The proceeds will be used to advance Aleva’s leading-edge neurostimulation products through clinical development up to CE marking. Aleva´s products are based on its proprietary, next-generation microDBS™ technology for Deep Brain Stimulation therapy (DBS).
DBS is targeting a rapidly growing patient population with Parkinson’s disease, essential tremor and dystonia, which currently consists of over six million people worldwide. Other potential application areas include Alzheimer´s disease and dementia.
Aleva’s microDBS™ technology has been designed as a next-generation treatment for target-specific brain stimulation, which is supposed to significantly reduce side effects, potential complications and costs associated with DBS therapy.
Clemens Gleich in Die Welt reports on the development of super batteries able to power a smart phone or notebook for days without re-charging. While some researchers try to improve conventional lithium-ion batteries by modifying the carbon-based anode with silicon, others design lithium-oxygen or fluorine-oxygen batteries. Main challenges are safety, prevention of swelling and maintaining a high capacity.
Britta Verlinden in Die Zeit reports on the discovery that dimethyl fumarate, a standard drug used for the treatment of psoriasis since 1994, may also be used as a pill to treat multiple sclerosis. Preliminary results of a Phase III trial demonstrate its ability to significantly reduce the number of attacks. The drug candidate codenamed BG-12 is being developed by Biogen Idec. The paper raises the concern that BG-12 may be sold as MS medication at €15,000 a year – while based on the price of the same compound for psoriasis, costs would amount to €4,400 per year, which already “is clearly more costly than what might be expected based on the cheap basic material”.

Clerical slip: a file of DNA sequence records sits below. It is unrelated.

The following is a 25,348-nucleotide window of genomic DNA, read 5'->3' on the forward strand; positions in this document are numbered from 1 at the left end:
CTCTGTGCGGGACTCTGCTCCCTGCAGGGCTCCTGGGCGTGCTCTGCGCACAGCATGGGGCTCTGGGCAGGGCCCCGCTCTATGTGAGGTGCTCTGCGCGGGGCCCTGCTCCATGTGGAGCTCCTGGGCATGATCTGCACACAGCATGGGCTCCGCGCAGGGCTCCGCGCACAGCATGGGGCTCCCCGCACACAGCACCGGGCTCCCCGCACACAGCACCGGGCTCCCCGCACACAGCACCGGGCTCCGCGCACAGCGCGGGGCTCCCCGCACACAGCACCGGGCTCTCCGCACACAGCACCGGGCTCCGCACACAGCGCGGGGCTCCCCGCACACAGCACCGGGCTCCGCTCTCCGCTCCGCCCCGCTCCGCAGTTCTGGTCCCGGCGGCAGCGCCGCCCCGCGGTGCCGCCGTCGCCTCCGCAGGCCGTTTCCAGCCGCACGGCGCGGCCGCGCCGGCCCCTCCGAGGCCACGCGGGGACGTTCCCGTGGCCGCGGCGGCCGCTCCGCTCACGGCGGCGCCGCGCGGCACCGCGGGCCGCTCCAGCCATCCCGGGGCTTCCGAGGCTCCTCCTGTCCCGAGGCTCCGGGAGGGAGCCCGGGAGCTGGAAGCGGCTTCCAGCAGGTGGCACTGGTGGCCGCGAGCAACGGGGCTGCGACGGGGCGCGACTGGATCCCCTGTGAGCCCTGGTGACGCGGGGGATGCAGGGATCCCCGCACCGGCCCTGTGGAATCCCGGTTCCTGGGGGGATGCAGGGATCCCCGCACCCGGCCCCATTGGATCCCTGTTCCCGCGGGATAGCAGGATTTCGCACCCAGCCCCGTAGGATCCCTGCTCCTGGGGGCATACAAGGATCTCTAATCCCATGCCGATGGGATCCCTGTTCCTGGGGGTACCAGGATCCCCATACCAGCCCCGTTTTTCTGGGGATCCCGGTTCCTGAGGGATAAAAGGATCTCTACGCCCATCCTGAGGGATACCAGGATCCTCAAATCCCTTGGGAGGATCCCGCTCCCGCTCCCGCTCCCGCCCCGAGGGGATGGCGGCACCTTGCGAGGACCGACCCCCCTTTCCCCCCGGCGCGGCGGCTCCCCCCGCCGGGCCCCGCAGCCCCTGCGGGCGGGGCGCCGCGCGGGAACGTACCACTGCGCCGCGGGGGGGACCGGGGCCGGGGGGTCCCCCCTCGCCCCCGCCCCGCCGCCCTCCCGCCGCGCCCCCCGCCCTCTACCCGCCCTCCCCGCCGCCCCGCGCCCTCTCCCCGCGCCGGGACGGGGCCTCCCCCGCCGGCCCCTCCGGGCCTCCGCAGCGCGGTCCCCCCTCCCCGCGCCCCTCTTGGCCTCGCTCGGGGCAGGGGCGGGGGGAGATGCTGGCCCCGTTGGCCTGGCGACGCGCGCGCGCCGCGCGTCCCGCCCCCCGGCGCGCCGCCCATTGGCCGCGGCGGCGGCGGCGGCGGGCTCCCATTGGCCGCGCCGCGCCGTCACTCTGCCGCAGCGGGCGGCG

The Economist this week features the discovery of Oxford University scientists that a small marine organism produces a water-resistant, flexible material which has the adhesive characteristics of barnacle glue and the structural properties of spider-silk fibres. Already, spider silk is being used for novel materials. A salt water tolerant silk might open up medical uses for silk where it would come in contact with salty body liquids. The paper also looks into the prospects of stem cell therapies. While Geron’s pulling out of the stem cell business is viewed as bad news for the field, the paper highlights good news coming from a Lancet paper describing how stem cells can be used to repair hearts. The injection of autologous heart stem cells into damaged heart muscles of patients which underwent coronary bypass surgery led to “remarkable” results, improving pumping volume and other parameters.
Linda Geddes in The New Scientist raises hopes that partial wave spectroscopic (PWS) microscopy some day may be used to screen the general population for diseases like cancer, Alzheimer’s Disease or autoimmune diseases. PWS microscopy can detect changes in the chromatin density of cells, and researchers already have shown that cancer patients even in apparently healthy cells have unusual chromatin densities not seen in cancer-free people.
Finally, Alex Knapp in Forbes proclaims the end is in sight: we may be approaching the day where coffee is both rare and expensive. For one, the demand is growing all over the world at an enormous rate, and second, at the same time yields are diminishing because of pests, climate changes and political instabilities. So enjoy your coffee while it lasts!